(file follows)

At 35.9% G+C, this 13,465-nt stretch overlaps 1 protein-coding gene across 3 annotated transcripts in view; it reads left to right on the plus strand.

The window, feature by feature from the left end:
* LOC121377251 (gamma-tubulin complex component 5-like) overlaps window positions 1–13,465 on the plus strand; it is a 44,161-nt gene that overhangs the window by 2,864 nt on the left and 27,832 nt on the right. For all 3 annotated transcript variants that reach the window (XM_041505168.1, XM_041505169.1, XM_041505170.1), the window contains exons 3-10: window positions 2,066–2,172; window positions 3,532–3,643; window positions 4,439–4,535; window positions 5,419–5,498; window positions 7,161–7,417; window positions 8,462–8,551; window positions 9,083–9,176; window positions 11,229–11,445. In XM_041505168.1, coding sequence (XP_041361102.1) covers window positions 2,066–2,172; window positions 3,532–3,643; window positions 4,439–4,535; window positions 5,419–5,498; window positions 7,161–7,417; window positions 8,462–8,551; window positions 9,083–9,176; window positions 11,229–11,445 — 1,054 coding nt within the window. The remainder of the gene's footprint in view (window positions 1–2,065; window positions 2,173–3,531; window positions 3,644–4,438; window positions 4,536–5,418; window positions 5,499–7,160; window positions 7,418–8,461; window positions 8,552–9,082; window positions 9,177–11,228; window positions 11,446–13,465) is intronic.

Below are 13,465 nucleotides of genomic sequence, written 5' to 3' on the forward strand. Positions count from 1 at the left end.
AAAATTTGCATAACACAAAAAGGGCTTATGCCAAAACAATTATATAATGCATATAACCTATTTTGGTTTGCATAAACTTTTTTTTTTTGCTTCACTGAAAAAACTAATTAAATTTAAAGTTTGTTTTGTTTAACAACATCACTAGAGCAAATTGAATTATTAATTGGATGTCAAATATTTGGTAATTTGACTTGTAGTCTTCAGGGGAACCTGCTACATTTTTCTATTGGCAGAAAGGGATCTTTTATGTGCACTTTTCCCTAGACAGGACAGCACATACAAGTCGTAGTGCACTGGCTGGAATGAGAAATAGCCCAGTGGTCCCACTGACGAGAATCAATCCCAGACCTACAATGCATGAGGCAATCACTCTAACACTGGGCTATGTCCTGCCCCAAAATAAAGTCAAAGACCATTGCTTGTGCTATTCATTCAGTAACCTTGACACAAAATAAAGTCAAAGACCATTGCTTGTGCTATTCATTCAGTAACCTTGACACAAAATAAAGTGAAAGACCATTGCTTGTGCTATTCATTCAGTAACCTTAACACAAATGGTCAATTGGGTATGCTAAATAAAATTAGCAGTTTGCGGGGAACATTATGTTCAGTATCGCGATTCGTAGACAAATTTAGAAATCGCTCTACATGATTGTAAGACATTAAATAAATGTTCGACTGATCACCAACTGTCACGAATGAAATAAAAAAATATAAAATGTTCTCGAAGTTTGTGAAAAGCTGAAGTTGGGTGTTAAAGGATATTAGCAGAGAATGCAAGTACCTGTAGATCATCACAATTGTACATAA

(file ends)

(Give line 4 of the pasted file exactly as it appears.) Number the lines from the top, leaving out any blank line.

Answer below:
Below are 13,465 nucleotides of genomic sequence, written 5' to 3' on the forward strand. Positions count from 1 at the left end.